Archbishop-Elect of Canterbury: Virtue, Vice and Banks
Late one night 20 years ago, when I was an oil executive rather than an Anglican bishop, I had run out of steam and patience toward the end of a complex multinational acquisition. We came to yet another bit of box ticking and I suggested we skip it, because we knew the material was accurate.
“Justin,” our wise investment-bank director said quietly, “you know that’s not how we do it.”
Under pressure, everyone is prone to make bad decisions and that story remains in my mind as I sit on the U.K.’s Parliamentary Commission on Banking Standards, listening to people talk about banks, bankers and their failures.
It is blindingly obvious that the banking system we had a few years ago has more or less collapsed. I’m reluctant to cast blame -- being a bishop, I tend to look to the Bible, and am reminded that Jesus said, “Whoever is without sin, let them throw the first stone.” Yet it is clear that responsibility needs to be taken and structures created that lean toward virtue rather than vice.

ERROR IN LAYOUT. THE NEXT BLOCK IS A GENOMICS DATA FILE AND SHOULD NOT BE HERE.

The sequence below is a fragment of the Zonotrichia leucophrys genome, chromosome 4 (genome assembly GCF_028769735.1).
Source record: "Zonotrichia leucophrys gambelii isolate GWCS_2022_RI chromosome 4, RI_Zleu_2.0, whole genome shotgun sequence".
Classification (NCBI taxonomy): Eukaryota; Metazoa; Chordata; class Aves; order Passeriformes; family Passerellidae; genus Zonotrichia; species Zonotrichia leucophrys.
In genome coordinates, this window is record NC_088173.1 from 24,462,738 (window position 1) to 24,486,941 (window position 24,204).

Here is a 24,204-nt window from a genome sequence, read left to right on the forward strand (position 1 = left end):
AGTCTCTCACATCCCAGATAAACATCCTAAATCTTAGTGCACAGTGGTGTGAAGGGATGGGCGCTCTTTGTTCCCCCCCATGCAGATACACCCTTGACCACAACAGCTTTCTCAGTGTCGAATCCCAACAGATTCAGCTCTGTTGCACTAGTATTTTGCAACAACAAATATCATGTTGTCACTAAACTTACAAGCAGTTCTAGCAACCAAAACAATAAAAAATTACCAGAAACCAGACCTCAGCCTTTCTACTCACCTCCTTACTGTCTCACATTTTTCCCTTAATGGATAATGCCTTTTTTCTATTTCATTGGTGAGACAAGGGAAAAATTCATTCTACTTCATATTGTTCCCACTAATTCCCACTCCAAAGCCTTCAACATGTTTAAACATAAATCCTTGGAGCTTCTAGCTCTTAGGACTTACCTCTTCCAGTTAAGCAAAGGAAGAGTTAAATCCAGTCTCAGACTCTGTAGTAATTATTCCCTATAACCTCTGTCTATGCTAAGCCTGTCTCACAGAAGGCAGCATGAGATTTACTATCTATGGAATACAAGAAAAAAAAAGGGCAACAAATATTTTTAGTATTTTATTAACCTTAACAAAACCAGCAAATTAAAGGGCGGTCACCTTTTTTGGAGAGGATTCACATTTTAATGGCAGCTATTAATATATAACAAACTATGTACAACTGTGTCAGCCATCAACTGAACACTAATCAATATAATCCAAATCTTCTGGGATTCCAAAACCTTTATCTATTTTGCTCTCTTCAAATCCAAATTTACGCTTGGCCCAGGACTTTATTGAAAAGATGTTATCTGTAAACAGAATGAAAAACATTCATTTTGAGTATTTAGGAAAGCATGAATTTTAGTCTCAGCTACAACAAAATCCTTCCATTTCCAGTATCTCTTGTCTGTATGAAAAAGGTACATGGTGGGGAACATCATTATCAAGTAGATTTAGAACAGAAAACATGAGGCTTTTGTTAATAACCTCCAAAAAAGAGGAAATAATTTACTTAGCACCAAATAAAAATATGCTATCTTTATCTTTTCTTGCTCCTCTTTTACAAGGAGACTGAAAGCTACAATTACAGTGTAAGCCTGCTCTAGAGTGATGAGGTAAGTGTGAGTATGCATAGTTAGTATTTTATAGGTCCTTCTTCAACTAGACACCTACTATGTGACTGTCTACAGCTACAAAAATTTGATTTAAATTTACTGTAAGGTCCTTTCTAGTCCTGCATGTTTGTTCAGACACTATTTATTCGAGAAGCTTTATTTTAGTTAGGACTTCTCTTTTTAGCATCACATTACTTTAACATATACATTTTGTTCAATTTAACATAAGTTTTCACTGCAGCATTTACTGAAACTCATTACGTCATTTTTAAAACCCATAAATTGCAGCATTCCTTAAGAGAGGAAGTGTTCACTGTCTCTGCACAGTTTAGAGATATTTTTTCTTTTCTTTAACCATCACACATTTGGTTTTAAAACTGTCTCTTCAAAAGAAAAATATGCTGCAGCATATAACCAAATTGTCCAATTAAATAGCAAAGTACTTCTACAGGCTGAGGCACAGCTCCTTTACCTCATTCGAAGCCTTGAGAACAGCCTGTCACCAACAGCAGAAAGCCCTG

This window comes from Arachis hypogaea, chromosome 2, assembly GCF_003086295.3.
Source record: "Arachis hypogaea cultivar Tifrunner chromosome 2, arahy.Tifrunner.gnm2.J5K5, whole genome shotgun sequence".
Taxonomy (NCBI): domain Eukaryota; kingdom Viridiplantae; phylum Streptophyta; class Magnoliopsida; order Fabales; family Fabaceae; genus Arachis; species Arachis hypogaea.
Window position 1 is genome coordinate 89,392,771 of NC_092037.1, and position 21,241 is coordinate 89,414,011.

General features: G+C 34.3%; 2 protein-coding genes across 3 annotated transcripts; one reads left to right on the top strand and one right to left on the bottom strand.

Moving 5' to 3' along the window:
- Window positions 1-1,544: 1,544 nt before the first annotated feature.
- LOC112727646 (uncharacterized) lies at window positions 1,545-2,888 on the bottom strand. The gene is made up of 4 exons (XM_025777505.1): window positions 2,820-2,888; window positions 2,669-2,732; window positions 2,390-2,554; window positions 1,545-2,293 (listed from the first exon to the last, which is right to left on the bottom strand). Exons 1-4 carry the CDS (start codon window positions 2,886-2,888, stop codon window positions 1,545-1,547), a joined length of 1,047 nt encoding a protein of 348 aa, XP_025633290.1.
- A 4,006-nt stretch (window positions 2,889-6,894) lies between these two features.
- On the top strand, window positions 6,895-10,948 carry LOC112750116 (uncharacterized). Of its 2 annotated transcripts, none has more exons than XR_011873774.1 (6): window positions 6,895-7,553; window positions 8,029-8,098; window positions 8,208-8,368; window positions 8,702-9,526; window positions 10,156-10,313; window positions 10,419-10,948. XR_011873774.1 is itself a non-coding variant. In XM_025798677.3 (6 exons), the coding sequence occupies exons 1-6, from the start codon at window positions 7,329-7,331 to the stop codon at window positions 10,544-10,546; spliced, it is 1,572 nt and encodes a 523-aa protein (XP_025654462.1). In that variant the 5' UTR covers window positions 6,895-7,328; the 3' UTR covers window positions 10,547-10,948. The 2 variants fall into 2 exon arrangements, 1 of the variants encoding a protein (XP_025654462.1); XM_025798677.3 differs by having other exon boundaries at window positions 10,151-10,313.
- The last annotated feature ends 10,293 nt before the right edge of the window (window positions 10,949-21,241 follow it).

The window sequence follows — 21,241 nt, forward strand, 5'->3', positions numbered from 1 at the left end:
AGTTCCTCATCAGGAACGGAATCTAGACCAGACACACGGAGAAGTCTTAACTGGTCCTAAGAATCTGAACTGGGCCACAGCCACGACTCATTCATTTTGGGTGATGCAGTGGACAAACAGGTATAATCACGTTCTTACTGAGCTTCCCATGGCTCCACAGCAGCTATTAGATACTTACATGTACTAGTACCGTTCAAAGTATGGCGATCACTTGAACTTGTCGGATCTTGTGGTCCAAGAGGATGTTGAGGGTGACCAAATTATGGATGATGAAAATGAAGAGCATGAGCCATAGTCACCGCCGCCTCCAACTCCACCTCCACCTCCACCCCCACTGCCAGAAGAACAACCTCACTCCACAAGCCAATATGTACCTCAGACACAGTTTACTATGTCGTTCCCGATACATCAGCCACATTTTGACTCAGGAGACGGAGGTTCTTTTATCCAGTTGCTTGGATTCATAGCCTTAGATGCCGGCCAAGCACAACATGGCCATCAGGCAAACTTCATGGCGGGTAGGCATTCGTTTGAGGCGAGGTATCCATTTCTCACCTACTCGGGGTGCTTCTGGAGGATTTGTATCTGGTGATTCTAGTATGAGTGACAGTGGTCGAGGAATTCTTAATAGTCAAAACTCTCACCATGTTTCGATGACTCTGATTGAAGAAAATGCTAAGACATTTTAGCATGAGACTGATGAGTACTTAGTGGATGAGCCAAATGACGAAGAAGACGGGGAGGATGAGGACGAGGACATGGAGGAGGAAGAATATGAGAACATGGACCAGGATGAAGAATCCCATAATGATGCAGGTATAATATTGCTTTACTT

Our commission was set up in July to review the culture and standards of banking in the U.K. Its creation was a government response to the numerous scandals that had erupted, whether around the London interbank offered rate, money laundering or simply the continuing high remuneration of many people in the banking sector. At least in the U.K., these levels of pay are seen as totally out of line with the rewards offered to those who carry out objectively essential services in health, education or, for that matter, the armed forces.